DW statistic must lie between 0 and 4. If DW = 2, implies no autocorrelation, 0 < DW < 2 implies positive autocorrelation while 2 < DW < 4 indicates negative autocorrelation.

The DW values is around 2 , implies that there is no autocorrelation.

Presence of Autocorrelation implies that there is some more information that our model is missing to explain.

**5. Homoscedasticity**

Homoscedasticity describes a situation in which the error term (that is, the “noise” or random disturbance in the relationship between the features and the target) is the same across all values of the independent variables. A scatter plot of residual values vs predicted values is a goodway to check for homoscedasticity. There should be no clear pattern in the distribution and if there is a specific pattern, the data is heteroskedastic.

Generally, non-constant variance arises in presence of outliers or extreme leverage values. Look like, these values get too much weight, thereby disproportionately influences the model’s performance.

The leftmost graph shows no definite pattern i.e constant variance among the residuals,the middle graph shows a specific pattern where the error increases and then decreases with the predicted values violating the constant variance rule and the rightmost graph also exhibits a specific pattern where the error decreases with the predicted values depicting heteroscedasticity.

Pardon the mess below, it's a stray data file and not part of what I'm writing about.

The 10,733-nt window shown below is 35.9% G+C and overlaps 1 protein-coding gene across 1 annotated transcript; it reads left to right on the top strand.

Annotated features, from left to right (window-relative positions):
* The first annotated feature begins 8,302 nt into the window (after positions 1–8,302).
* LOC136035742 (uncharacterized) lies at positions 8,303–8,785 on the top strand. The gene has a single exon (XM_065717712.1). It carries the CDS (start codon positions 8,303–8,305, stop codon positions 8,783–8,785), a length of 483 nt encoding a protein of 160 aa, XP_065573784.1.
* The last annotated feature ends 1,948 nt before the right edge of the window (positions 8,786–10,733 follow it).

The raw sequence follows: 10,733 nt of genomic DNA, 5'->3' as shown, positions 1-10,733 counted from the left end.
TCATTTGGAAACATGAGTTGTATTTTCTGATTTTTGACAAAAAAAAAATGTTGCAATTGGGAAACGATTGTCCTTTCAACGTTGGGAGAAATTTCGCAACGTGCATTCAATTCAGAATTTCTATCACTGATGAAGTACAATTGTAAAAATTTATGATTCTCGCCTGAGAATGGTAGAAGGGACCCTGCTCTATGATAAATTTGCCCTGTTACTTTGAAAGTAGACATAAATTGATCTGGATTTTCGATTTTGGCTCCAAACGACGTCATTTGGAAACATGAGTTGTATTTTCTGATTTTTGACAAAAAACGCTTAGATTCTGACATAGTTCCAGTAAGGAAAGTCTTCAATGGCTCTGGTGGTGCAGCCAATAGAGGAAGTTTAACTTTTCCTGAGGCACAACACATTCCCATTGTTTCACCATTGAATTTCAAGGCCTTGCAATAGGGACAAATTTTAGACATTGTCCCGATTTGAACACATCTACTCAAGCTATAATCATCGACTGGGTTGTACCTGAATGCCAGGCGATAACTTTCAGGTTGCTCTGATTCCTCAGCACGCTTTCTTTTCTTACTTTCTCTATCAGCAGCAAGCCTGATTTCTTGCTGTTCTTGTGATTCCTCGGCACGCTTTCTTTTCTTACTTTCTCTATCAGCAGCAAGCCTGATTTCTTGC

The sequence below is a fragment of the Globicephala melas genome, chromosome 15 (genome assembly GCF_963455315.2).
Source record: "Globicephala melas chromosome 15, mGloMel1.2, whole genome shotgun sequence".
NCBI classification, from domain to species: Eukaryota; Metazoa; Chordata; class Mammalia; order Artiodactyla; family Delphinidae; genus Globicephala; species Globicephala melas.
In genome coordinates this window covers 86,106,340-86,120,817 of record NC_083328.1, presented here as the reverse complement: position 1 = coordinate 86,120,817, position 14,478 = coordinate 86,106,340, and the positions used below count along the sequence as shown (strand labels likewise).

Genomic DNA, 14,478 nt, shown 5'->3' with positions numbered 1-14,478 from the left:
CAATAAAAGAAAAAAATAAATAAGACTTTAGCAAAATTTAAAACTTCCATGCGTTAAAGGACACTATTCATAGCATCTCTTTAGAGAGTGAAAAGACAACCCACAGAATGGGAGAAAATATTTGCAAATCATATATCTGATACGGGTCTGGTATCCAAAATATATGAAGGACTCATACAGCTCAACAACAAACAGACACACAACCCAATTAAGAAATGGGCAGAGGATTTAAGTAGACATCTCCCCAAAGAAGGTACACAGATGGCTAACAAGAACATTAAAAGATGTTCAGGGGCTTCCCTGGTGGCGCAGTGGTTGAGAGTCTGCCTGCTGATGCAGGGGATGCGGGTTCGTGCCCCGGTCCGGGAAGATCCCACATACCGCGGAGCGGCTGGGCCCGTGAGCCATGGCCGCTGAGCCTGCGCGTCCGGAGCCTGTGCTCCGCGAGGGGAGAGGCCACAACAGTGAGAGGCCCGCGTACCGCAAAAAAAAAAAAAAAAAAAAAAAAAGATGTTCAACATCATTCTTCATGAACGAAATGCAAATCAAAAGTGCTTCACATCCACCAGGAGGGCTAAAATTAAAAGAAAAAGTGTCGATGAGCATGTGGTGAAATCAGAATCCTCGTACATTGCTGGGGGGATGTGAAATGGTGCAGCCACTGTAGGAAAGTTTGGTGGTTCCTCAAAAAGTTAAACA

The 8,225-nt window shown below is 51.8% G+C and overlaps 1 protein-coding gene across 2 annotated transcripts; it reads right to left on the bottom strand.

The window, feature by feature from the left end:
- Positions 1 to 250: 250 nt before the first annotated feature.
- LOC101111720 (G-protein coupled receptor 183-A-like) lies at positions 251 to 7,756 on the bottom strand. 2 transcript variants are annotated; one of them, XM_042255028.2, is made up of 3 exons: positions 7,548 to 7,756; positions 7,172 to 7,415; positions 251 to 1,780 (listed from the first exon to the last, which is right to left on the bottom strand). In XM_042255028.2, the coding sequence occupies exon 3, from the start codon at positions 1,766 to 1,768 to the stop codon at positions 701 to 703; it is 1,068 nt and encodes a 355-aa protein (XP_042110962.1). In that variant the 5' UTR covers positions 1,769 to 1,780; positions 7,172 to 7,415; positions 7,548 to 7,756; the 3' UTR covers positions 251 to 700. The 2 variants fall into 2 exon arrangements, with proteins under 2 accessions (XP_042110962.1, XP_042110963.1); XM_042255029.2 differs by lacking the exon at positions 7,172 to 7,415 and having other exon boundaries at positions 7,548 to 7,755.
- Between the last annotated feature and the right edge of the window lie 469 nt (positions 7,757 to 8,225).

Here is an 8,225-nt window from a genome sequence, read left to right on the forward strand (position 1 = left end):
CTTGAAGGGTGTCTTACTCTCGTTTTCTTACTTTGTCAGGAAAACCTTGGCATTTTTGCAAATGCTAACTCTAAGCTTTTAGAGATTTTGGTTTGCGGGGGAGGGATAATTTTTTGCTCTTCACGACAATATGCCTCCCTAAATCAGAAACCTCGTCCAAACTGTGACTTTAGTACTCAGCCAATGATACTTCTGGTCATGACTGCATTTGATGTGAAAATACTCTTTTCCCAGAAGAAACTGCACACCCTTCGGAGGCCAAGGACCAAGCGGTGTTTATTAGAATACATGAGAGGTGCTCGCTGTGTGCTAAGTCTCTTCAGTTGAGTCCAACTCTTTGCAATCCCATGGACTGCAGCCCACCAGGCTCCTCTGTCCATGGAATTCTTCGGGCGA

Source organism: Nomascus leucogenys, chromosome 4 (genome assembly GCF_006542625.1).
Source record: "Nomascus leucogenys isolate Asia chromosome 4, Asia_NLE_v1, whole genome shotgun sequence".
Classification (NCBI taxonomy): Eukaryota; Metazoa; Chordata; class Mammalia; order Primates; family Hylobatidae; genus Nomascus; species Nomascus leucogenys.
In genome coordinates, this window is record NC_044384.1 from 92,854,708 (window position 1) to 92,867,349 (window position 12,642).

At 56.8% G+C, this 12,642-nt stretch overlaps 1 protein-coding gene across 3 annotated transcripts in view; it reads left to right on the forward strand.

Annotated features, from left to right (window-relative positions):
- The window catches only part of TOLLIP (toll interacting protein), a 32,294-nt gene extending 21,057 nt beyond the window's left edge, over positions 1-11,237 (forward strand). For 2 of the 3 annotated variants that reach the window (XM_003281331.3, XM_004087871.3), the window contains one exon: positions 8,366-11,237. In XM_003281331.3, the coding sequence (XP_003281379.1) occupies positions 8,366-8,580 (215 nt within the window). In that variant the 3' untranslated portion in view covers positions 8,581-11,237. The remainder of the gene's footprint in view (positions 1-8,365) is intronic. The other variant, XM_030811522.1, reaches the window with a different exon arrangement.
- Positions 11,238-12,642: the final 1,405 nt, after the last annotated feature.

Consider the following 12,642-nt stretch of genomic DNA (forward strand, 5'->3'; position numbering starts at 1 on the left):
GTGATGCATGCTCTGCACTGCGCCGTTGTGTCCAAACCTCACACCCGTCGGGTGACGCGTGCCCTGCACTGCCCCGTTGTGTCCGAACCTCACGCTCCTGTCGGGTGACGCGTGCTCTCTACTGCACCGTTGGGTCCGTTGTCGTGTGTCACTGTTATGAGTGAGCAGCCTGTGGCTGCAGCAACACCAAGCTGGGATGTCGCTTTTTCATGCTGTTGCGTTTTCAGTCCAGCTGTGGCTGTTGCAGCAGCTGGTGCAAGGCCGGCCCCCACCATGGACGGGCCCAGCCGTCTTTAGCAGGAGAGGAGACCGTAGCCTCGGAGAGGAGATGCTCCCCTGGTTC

From the above plot we could infer a U shaped pattern , hence Heteroskedastic.

**How to handle Heteroskedasticity**

Redefine the variables

Weighted regression

Transform the dependent variable

Even after transforming the accuracy remains the same for this data.

The coefficients and intercept for our final model are:

The equation now gets transformed as:

**sales= 0.2755*TV + 0.6476*Radio + 0.00856*Newspaper – 0.2567**

**Question 1: My company currently spending 100$, 48$, 85$ (in thousands) for advertisement in TV, Radio Newspaper. What will be my sales in next quarter? I want to improve sales to 16 (million$)**

Create a test data & transform our input data using power transformation as we have already applied to satisfy test for normality

Manually, by substituting the data points in the linear equation we get the sales to be

The prediction by our linear model is

**How much I need to invest in TV advertisement to improve sales to 20M?**

Target – 20 million

Current sales – 16.58

Difference = 3.42

We should compute difference to be added for the new input as 3.42/0.2755 = 12.413

The new equation is:

**We could see that the sales has now reached 20 million$**

Since we have applied a power transformation, to get back the original data we have to apply an inverse power transformation

**They will have to invest 177.48 (thousand$) in TV advertisement to increase their sales to 20M**

**2.How much I need to invest in Radio advertisement to improve sales to 20M?**

Target – 20 million

Current sales – 16.58

Difference = 3.42

We should compute difference to be added for the new input as **3.42/0.6476= 5.28**

The new equation is:

**We could see that the sales has now reached 20 million$**

Since we have applied a power transformation, to get back the original data we have to apply an inverse power transformation

**They will have to invest 73.76 (thousand$) in Radio advertisement to increase their sales to 20M**

Similarly, you can compute for Newspaper and figure out which media’s marketing spend is lower and at the same time helps us achieve the sales target of 20 (million$).